Familial Primary HypoAlphalipoproteinemia (FPHA) is a rare syndrome characterized by the absence of or a severe deficiency of ‘good cholesterol’ in circulation. Due to either the impaired production/maturation or the premature destruction of HDL particles and the Reverse Lipid Transport (RLT) pathway, patients experience a rapid accumulation of bad cholesterol (being unable to clear it).
This build up in blood vessels often results in accelerated atherosclerosis (narrowing of arteries) and premature cardiovascular disease.
Cerenis Therapeutics (France) has a phase II drug CER-001 (an engineered human apoA-I-containing pre-beta HDL mimetic) which was granted Orphan Drug Designations from the EMA for cardiovascular diseases like FPHA.
Adult T-cell Leukemia/Lymphoma (ATL/L) is a super rare blood cancer of only a certain type of white cells – T-cells which have been infected by the Human T-Cell Lymphotropic Virus type 1 (HTLV-1). Approximately 5% of all patients infected with HTLV-1 will develop ATL/L, in their lifetime.
Patients are confronted with a lack of well-tolerated and/or performant treatment options which (to-date) include biological treatments with serious adverse reactions. There are also aggressive chemo and antiviral therapies or (when eligible) haematopoietic stem cell transplantations, but these can be time-consuming and uncertain.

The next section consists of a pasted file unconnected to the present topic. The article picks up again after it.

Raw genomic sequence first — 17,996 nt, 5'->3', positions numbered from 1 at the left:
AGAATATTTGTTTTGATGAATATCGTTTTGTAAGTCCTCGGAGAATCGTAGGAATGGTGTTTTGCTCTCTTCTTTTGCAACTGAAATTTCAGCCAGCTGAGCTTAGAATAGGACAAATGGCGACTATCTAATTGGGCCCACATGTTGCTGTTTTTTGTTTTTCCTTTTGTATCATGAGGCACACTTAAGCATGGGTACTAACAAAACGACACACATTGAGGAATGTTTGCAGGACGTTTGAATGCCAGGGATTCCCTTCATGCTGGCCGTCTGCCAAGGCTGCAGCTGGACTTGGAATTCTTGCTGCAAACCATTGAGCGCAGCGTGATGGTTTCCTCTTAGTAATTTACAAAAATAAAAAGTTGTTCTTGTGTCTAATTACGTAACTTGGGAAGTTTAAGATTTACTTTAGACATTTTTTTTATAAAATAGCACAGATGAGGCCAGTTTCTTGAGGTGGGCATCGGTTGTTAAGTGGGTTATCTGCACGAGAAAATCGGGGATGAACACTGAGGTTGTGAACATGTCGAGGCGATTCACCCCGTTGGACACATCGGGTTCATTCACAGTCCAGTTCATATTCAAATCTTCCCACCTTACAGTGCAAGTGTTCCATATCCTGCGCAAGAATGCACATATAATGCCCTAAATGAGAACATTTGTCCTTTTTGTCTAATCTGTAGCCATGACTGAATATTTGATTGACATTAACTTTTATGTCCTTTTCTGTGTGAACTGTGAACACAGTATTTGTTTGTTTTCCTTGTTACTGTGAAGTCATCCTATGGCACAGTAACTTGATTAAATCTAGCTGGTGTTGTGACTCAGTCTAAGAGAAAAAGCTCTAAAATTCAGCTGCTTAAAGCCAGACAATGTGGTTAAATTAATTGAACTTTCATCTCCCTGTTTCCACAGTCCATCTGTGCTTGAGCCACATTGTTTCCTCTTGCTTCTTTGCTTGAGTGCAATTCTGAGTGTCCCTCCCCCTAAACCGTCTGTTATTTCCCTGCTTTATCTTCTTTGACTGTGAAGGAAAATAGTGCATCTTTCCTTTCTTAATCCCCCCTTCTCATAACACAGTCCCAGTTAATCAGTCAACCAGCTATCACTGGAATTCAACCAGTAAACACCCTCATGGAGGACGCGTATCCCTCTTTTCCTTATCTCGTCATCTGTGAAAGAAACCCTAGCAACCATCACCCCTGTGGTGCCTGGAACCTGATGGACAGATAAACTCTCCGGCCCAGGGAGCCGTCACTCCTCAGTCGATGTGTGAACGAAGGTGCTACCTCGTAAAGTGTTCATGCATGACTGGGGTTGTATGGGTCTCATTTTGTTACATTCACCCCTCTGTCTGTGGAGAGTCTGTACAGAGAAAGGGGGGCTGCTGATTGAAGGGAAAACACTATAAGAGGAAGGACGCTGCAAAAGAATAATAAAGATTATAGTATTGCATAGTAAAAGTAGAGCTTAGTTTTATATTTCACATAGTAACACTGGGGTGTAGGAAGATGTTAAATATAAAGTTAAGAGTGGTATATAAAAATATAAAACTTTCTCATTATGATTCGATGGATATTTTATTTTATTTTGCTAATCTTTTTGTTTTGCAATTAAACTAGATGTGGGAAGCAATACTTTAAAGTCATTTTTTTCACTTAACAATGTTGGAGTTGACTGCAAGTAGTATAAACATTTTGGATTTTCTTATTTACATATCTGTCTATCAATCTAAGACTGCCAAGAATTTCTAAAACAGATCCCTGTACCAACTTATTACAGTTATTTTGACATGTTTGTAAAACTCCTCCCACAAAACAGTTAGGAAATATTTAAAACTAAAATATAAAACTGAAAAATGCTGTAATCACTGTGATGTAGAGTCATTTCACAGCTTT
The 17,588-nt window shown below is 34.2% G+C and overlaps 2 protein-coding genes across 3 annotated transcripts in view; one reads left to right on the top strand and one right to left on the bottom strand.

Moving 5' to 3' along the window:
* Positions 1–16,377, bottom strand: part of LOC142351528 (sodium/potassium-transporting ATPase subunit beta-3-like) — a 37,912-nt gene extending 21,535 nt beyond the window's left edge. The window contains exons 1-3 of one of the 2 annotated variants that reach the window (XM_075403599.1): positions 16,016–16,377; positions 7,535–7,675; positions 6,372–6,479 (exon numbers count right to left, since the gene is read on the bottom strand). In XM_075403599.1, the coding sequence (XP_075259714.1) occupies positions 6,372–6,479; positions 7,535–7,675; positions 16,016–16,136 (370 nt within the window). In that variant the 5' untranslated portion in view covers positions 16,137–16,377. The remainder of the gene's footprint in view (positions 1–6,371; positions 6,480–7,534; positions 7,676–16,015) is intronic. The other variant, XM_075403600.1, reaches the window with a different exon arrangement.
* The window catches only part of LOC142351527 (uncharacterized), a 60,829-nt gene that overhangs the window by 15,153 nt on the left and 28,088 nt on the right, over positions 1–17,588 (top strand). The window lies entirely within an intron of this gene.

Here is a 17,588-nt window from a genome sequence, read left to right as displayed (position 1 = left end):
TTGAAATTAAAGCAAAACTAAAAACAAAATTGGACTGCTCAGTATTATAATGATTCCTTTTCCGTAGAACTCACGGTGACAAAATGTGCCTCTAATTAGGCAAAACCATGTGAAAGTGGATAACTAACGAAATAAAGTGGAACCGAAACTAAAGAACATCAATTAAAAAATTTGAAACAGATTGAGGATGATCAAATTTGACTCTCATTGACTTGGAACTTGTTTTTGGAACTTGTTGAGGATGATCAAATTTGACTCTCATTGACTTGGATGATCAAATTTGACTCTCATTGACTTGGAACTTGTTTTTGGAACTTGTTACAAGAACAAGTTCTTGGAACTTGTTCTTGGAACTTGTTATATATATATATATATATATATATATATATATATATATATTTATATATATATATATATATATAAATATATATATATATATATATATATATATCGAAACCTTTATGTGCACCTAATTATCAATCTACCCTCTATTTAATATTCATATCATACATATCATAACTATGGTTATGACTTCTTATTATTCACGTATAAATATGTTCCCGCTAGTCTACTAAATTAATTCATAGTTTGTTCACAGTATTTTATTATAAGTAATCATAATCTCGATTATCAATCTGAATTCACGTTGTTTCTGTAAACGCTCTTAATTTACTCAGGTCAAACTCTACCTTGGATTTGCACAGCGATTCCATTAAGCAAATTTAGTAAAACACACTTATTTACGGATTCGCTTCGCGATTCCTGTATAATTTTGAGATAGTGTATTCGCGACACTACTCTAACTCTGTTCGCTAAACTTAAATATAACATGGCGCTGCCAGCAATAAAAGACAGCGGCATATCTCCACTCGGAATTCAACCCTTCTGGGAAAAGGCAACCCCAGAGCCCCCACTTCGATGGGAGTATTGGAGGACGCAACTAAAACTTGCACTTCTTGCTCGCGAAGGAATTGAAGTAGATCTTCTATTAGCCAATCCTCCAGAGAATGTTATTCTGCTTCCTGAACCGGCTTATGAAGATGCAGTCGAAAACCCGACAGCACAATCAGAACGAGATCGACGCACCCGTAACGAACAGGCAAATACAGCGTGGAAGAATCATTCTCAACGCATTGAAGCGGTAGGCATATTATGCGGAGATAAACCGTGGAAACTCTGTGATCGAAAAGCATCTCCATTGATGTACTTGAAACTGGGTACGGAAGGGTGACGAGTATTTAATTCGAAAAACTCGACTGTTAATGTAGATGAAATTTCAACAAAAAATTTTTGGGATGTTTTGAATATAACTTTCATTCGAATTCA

Theravectys (France) has an experimental treatment composed of two lentiviral vectors (THV02) to be used in a prime/boost regimen in ATL/L patients infected by the HTLV-1 virus, for which it has Orphan drug designation.
Thrombocytopenic purpura (TTP) is an ultra-rare blood disorder which involves defective von-Willebrand factors (ultra-large vWF) in the hemostatis clotting cascade. This creates a severely low platelet count (thrombocytopenia) with symptoms of anaemia and risk of microthrombi forming within peripheral vessels (and therefore ischemic tissue damage). You can read more in this awesome explanatory blog.
Around 10% of cases are congenital, with the majority being acquired through an autoimmune response to the vWF cleavage enzyme ADAMTS13. Caplacizumab is an antibody from Ablynx (Belgium) which was given Orphan Drug designation by the EMA and FDA (in 2009), as the first therapy for the congenital and acquired types of TTP.
On the other hand, Suppremol (Germany), was acquired by Baxalta last year. It’s lead candidate SM101 is an investigational immunoregulator that has completed phase IIa studies in idiopathic TTP.
Mastocytosis is a rare disorder characterized by the abnormal accumulation of mast cells (cell types normally involved in healing and allergy and anaphylaxis) in the skin, bone marrow, and internal organs (liver, spleen, gastrointestinal tract and lymph nodes). You can read more on the symptoms and development of Mastocytosis by the National Organisation of Rare Diseases.
AB Science (France) has a propietary a tyrosine kinase inhibitor (Masitinib) which has already been registered for veterinary medicine in Europe and in the US. This human phase III trial enrolled 134 patients with severe systemic mastocytosis, results for which were published in December.
Who else is working on these diseases? And do you feel that Biotech is still as comprehensively invested in Orphan drug indications as it once was…?
Feature Image Credit: Remix of Graphics by Labiotech (Source: Rare Disease Day)